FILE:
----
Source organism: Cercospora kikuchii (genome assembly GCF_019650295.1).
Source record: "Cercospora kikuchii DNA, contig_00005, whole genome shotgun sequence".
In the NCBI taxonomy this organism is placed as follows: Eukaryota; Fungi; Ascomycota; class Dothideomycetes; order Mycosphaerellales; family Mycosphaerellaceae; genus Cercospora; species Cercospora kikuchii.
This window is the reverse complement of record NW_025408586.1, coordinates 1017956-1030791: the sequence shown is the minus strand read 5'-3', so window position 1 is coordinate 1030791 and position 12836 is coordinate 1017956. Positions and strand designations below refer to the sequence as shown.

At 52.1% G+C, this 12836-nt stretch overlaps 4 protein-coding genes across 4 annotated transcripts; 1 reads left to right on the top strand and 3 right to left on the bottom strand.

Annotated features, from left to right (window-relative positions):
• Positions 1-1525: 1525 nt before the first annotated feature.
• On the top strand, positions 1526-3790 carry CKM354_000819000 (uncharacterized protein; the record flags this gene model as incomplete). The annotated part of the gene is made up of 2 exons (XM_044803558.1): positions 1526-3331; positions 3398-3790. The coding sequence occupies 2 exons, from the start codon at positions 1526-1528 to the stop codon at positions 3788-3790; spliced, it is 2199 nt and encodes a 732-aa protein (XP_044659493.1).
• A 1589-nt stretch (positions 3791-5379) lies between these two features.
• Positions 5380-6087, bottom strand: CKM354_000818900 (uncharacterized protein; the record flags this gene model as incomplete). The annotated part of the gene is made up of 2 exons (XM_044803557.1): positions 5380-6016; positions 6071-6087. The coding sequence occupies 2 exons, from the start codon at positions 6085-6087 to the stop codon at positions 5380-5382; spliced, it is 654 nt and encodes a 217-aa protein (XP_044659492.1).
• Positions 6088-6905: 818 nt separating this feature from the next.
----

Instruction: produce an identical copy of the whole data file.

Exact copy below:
Source organism: Cercospora kikuchii (genome assembly GCF_019650295.1).
Source record: "Cercospora kikuchii DNA, contig_00005, whole genome shotgun sequence".
In the NCBI taxonomy this organism is placed as follows: Eukaryota; Fungi; Ascomycota; class Dothideomycetes; order Mycosphaerellales; family Mycosphaerellaceae; genus Cercospora; species Cercospora kikuchii.
This window is the reverse complement of record NW_025408586.1, coordinates 1017956-1030791: the sequence shown is the minus strand read 5'-3', so window position 1 is coordinate 1030791 and position 12836 is coordinate 1017956. Positions and strand designations below refer to the sequence as shown.

At 52.1% G+C, this 12836-nt stretch overlaps 4 protein-coding genes across 4 annotated transcripts; 1 reads left to right on the top strand and 3 right to left on the bottom strand.

Annotated features, from left to right (window-relative positions):
• Positions 1-1525: 1525 nt before the first annotated feature.
• On the top strand, positions 1526-3790 carry CKM354_000819000 (uncharacterized protein; the record flags this gene model as incomplete). The annotated part of the gene is made up of 2 exons (XM_044803558.1): positions 1526-3331; positions 3398-3790. The coding sequence occupies 2 exons, from the start codon at positions 1526-1528 to the stop codon at positions 3788-3790; spliced, it is 2199 nt and encodes a 732-aa protein (XP_044659493.1).
• A 1589-nt stretch (positions 3791-5379) lies between these two features.
• Positions 5380-6087, bottom strand: CKM354_000818900 (uncharacterized protein; the record flags this gene model as incomplete). The annotated part of the gene is made up of 2 exons (XM_044803557.1): positions 5380-6016; positions 6071-6087. The coding sequence occupies 2 exons, from the start codon at positions 6085-6087 to the stop codon at positions 5380-5382; spliced, it is 654 nt and encodes a 217-aa protein (XP_044659492.1).
• Positions 6088-6905: 818 nt separating this feature from the next.